Dear Congressman By Burt Prelutsky

by John Hawkins | June 14, 2004 6:51 pm

If nobody has ever suggested that when you have a politician for a friend, you don’t need any enemies, let me be the first.

The politician I have in mind has been a chum ever since college days.

Although he has held elected office for the past fourteen years, I have always told people that George (not his real name) was the most unassuming guy you’d ever want to meet. If you didn’t know he was a U.S. congressman, the chances are he’d never get around to telling you.

Anyway, a few weeks ago, I discovered that our neighbors here in the San Fernando Valley had put their home up for sale. When I asked them why, they explained that they had been lying to their daughter’s school, Coolidge High, about where they lived.

Some of the girl’s friends had already been expelled when their parents had been unable to prove that they actually lived in the Encino school district. Rather than wait for the ax to drop, they were looking to move.

The reality, however, was that because of the differential in real estate values, even if my neighbors got their asking price, they didn’t see how they could afford to buy in Encino. It was Catch-22 for civilians.

If they did nothing, their daughter would have to transfer to Cabrillo High, which is ninety percent Hispanic and is far inferior, academically speaking.

The only thing I could think to do was write to my favorite congressman. I was pretty certain it was a waste of time, but I figured there was always an outside chance that George would know somebody who knew somebody who could make a phone call. So I dropped him a line, spelling out the problem that these “poor, decent, hard-working people” were having because they were trying to provide a better education for their daughter.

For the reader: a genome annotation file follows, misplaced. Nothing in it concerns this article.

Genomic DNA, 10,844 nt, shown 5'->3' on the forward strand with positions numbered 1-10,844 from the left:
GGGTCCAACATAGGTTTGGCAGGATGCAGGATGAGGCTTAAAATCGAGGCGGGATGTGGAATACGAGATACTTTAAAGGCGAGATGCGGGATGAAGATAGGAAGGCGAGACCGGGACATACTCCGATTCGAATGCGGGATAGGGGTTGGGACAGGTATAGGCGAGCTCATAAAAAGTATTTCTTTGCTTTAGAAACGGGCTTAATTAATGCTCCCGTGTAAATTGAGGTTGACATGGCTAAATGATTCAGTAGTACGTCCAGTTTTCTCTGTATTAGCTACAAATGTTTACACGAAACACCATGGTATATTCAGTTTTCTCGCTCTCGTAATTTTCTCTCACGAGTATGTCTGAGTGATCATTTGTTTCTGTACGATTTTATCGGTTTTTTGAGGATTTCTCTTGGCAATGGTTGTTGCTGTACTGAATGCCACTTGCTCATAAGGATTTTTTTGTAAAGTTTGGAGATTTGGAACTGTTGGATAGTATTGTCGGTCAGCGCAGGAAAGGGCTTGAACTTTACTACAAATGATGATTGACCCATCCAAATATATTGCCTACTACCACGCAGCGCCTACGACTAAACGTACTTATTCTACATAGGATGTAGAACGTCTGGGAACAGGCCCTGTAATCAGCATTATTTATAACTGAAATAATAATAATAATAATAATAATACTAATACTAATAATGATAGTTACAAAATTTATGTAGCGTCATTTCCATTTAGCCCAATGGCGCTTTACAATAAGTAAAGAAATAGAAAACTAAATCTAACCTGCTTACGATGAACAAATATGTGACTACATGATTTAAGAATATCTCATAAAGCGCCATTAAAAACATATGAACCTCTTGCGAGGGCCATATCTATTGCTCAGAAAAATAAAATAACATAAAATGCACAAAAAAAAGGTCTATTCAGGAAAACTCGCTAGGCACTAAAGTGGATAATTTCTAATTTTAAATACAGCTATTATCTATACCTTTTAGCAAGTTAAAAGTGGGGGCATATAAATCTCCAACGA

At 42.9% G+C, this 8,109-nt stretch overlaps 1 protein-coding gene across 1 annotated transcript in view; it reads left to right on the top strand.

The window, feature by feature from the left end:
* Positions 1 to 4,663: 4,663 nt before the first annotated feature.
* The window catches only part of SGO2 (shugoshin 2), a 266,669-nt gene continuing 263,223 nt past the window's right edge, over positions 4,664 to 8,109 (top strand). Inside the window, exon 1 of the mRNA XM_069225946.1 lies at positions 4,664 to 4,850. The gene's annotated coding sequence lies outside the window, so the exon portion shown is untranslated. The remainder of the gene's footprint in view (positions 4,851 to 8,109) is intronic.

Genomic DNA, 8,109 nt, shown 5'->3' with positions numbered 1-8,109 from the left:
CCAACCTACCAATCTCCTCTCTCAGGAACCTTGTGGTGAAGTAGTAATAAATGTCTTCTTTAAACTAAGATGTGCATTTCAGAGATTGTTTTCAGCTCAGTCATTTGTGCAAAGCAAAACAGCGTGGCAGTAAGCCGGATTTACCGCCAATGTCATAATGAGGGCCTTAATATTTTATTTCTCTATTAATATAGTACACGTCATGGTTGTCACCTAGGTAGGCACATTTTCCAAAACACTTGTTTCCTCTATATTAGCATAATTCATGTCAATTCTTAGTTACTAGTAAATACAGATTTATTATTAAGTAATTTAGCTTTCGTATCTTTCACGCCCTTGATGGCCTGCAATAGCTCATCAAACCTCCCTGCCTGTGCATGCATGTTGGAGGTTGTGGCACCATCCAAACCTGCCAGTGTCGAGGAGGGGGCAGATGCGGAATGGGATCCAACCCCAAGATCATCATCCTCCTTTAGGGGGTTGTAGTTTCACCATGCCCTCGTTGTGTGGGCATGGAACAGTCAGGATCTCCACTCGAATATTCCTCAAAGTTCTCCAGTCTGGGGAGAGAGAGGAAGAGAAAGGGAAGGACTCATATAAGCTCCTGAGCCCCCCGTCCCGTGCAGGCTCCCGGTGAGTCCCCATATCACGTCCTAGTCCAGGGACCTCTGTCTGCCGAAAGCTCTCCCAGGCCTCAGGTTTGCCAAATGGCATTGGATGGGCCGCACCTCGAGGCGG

He promptly wrote back to say that I was right, that there wasn’t anything he could do. But then he went on: “When you have time, Burt, maybe you can explain the difference between your poor, decent, hard-working family that only wants a better education for their daughter, but has lied about where they actually live; and the poor, decent, hard-working family that sneaks across the border because they want a better education for their daughter.”

Frankly, my friends, I was astonished. More than that, I was shocked and appalled. It was just such an unlikely response from my old pal, a fellow who, in spite of our political differences, has always struck me as being smart, sensible and amusing. When I realized that, on this occasion, he wasn’t being any of those three things, and had actually taken the opportunity to climb aboard his moral high horse, I felt I had no option but to set him straight.

“Dear George,” I wrote, “I am always ready to answer any of your questions. This happens to be a particularly easy one. For one thing, ‘my family’ are American citizens. Their taxes not only go to support both high schools, but help pay your salary.

“Next, their offense consisted of lying about where they lived because they saw no compelling reason why their child should suffer scholastically just because they happened to live a few blocks northeast of some arbitrarily-drawn boundary. ‘Your family,’ on the other hand, were sneaks whose first act upon entering this country was to break a federal law. How on earth do you find these two acts morally or legally comparable?

“Furthermore, as ‘my family’ is relatively poor, they are unable to send their child to a private school as you, a leading proponent of public education, have sent all three of yours. And as you are joined at the hip with the likes of Boxer, Feinstein and Pelosi, you are naturally opposed to vouchers — vouchers which would have enabled these people to send the girl to a nearby, but pricey, religious school.”

In conclusion, I wrote: “The most shameful aspect of all this is my realization that Coolidge High clearly protects its sovereignty with far greater diligence than you and your colleagues protect America’s.”

It’s been over a month now. George hasn’t gotten back to me.

If you enjoyed this column by Burt Prelutsky, you can read more of his work here[1].

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